Git merges occur locally, but you can merge two branches that are completely local, or you can use git fetch to download updates from a remote master branch and then merge these changes to your local branch.

  1. Is push the same as merge?

no git push is not the same as the git merge command. Merging occurs locally while pushing acts on a remote repository. Often git push is used after merging to update the remote repository.

  1. Do I have to commit after merging?

No, you do not have to commit after a merge because git merge automatically creates a merge commit for you. If you don’t want Git to auto-commit, you can use the –no-commit subcommand.

Summary

You’ve learned about the two merging methods, fast forward merge and three-way merge, and how to resolve merge conflicts. Over the course of your career as a developer, you will inevitably run into scenarios where Git merge will come in handy. Now you have all the tools to use git merge with confidence, you can start implementing it in your git workflow.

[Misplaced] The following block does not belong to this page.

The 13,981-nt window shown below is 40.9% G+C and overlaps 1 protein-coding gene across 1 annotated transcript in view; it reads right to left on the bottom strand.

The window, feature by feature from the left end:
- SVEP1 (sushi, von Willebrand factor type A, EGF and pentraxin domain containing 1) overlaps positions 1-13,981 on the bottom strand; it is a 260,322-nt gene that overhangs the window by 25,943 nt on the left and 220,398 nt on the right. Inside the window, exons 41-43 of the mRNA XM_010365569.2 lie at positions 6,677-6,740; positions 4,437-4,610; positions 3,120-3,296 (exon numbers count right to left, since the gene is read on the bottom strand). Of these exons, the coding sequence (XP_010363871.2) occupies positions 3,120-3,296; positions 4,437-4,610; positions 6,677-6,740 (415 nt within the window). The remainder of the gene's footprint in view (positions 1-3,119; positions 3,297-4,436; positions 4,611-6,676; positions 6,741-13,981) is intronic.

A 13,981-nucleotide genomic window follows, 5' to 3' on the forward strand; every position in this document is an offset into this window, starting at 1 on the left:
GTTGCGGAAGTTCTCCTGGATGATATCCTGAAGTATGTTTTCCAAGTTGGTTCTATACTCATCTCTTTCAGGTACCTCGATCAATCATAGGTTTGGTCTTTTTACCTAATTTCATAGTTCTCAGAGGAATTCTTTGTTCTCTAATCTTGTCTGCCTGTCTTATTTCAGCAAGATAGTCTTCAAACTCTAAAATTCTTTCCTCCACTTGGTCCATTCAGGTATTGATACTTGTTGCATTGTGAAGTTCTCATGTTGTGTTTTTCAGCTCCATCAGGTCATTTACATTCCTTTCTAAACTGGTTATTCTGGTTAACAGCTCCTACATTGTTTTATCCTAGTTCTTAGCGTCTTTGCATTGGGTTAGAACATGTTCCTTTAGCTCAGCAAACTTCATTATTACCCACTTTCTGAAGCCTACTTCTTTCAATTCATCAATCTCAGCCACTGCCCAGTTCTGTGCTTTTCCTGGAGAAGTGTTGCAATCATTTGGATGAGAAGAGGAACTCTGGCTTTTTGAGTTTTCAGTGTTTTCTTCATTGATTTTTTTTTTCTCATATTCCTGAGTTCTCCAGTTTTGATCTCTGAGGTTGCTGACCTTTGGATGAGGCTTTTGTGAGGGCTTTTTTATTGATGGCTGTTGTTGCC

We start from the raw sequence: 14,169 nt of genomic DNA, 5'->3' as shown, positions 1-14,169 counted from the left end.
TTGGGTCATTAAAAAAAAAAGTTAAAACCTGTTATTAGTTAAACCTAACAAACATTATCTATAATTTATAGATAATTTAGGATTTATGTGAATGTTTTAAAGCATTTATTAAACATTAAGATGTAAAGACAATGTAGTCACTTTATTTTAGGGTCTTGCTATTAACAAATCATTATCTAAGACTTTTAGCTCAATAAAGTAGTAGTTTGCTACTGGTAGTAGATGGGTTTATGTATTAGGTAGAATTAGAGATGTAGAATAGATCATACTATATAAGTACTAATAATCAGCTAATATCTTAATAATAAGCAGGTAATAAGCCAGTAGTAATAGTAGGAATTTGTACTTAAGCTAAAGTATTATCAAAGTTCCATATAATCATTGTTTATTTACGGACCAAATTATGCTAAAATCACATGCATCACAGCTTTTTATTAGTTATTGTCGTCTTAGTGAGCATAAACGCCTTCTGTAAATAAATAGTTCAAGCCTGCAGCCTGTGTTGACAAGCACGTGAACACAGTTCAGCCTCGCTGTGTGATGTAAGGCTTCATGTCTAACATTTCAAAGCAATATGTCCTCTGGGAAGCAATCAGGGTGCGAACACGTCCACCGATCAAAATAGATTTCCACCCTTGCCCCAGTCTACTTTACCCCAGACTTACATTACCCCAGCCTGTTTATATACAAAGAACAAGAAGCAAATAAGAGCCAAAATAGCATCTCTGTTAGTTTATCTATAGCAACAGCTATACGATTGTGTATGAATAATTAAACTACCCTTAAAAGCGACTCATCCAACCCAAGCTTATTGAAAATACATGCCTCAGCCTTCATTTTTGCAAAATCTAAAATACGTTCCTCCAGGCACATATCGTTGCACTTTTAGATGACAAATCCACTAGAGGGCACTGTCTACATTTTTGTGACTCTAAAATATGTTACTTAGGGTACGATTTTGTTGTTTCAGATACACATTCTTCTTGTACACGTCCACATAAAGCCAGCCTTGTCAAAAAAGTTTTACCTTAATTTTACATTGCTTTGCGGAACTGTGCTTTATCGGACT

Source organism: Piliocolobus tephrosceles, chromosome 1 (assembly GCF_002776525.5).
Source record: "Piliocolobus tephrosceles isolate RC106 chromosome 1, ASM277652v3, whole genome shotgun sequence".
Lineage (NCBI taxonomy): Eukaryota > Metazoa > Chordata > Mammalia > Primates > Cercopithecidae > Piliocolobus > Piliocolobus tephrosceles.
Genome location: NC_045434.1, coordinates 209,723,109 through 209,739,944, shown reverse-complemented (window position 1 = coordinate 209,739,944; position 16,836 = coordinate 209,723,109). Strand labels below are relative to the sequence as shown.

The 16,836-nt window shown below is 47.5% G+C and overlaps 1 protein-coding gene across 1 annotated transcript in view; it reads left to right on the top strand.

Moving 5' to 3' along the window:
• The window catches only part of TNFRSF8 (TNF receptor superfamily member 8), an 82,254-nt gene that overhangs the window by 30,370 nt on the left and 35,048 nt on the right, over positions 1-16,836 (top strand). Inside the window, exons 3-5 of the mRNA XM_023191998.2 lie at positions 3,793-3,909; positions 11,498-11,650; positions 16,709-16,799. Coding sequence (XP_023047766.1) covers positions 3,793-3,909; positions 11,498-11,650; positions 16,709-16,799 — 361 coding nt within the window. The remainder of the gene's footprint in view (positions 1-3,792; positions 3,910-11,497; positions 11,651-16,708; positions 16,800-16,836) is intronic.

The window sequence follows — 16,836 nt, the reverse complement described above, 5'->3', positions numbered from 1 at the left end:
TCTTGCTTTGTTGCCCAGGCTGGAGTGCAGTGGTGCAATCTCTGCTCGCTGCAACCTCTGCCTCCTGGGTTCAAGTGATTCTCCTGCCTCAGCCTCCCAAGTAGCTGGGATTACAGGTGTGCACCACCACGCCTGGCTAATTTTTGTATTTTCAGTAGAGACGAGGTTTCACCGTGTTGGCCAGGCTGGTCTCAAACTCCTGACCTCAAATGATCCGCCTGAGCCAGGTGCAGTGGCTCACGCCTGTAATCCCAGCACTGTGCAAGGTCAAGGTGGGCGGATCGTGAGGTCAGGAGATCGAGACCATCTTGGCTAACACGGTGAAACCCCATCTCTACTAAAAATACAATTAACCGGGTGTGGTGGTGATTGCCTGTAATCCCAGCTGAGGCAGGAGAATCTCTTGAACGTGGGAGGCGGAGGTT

Git merge is a helpful command to add to your toolbox. Using merge, you’ll be able to work on code bases that require you to combine changes made across different branches. More importantly, it will help you become a more collaborative developer.

Next Steps

If you’re interested in learning more about how Git works under the hood, check out our Baby Git Guidebook for Developers, which dives into Git’s code in an accessible way. We wrote it for curious developers to learn how Git works at the code level. To do this we documented the first version of Git’s code and discussed it in detail.

We hope you enjoyed this post! Feel free to shoot me an email at jacob@initialcommit.io with any questions or comments.

References

  1. Git SCM Docs, git fetch – https://git-scm.com/docs/git-merge

Source